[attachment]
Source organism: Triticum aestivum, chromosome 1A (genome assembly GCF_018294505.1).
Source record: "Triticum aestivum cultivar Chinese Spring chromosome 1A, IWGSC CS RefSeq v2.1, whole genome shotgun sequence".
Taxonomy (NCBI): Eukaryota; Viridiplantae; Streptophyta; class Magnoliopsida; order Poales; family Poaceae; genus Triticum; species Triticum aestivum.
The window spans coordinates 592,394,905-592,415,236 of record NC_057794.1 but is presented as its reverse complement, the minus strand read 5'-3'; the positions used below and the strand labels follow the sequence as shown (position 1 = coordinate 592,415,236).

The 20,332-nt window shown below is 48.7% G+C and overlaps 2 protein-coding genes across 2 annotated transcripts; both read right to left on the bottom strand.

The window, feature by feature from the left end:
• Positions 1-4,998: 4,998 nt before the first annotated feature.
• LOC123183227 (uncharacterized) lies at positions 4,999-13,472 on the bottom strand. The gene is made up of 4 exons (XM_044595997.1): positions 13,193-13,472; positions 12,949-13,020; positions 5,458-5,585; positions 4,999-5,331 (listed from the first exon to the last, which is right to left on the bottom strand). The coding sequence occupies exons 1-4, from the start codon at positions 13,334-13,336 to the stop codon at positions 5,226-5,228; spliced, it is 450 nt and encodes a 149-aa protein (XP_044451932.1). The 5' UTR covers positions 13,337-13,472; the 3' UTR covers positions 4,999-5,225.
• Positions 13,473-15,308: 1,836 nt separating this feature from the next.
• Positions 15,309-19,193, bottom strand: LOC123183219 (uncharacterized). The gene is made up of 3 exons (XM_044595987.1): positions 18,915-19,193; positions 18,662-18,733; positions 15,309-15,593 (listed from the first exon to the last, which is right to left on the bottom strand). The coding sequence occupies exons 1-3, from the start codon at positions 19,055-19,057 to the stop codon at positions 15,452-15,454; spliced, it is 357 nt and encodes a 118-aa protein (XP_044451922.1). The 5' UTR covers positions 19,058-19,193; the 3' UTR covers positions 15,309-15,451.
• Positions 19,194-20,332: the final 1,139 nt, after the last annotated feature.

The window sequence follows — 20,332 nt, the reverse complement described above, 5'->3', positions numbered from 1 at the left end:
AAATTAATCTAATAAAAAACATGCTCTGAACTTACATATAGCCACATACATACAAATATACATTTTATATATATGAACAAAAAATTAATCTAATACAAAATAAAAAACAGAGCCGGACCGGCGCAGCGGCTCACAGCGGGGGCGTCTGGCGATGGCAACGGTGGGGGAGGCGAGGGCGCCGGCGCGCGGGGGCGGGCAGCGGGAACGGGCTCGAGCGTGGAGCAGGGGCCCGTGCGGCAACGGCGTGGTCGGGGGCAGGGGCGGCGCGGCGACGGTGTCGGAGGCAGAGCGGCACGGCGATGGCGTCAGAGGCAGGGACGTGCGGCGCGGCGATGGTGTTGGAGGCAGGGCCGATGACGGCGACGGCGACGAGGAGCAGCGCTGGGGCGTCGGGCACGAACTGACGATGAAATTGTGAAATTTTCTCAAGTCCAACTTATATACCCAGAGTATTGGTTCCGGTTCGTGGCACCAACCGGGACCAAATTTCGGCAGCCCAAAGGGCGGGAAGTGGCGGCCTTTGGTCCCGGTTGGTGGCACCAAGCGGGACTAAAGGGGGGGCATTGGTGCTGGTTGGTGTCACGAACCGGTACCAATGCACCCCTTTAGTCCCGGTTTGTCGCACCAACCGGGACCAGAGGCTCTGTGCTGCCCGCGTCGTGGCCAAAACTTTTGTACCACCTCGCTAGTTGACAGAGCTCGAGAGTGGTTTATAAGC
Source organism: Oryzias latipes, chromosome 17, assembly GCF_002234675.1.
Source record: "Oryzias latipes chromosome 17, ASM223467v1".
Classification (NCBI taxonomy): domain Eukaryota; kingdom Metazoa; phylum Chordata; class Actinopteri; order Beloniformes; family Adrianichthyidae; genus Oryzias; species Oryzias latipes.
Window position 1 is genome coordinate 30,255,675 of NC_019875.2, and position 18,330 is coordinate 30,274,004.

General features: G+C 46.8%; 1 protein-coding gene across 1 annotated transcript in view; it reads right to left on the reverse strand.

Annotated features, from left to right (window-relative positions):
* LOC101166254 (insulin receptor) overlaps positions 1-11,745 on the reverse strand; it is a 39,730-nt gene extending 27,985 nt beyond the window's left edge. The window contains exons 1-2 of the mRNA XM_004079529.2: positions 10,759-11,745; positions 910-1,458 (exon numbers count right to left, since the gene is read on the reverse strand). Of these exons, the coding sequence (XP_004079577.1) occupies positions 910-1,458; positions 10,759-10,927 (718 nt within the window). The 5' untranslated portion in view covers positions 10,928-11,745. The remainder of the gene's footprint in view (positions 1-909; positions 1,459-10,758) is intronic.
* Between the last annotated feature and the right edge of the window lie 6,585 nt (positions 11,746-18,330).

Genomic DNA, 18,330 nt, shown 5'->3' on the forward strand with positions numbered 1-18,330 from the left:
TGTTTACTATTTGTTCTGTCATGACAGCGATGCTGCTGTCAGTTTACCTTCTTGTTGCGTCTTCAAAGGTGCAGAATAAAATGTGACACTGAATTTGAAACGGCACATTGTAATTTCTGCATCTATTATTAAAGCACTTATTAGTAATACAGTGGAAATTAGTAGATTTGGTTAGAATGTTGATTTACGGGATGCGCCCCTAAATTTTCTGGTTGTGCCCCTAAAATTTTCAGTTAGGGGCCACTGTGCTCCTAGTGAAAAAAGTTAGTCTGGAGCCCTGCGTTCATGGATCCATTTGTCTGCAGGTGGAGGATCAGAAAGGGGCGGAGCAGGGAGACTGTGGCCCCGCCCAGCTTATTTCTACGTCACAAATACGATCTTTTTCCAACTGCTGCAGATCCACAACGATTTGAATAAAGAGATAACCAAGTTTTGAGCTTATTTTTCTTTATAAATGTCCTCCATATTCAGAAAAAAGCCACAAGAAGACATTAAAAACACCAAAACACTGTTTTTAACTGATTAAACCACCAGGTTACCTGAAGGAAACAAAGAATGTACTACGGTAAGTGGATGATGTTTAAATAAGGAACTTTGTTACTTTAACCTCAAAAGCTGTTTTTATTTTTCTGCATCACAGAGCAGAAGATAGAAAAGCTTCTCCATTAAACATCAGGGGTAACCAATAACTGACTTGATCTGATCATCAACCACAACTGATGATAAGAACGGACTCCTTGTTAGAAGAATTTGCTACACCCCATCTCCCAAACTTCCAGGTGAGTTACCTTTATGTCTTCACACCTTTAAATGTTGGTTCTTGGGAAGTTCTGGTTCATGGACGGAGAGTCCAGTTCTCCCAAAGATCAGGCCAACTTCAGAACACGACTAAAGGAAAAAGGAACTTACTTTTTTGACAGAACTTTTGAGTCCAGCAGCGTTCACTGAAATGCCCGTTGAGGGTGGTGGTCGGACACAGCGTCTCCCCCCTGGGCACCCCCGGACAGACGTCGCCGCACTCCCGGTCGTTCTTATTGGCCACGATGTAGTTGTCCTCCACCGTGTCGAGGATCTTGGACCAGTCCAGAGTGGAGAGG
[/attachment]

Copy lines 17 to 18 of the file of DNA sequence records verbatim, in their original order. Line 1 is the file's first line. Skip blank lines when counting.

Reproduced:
Window position 1 is genome coordinate 30,255,675 of NC_019875.2, and position 18,330 is coordinate 30,274,004.

General features: G+C 46.8%; 1 protein-coding gene across 1 annotated transcript in view; it reads right to left on the reverse strand.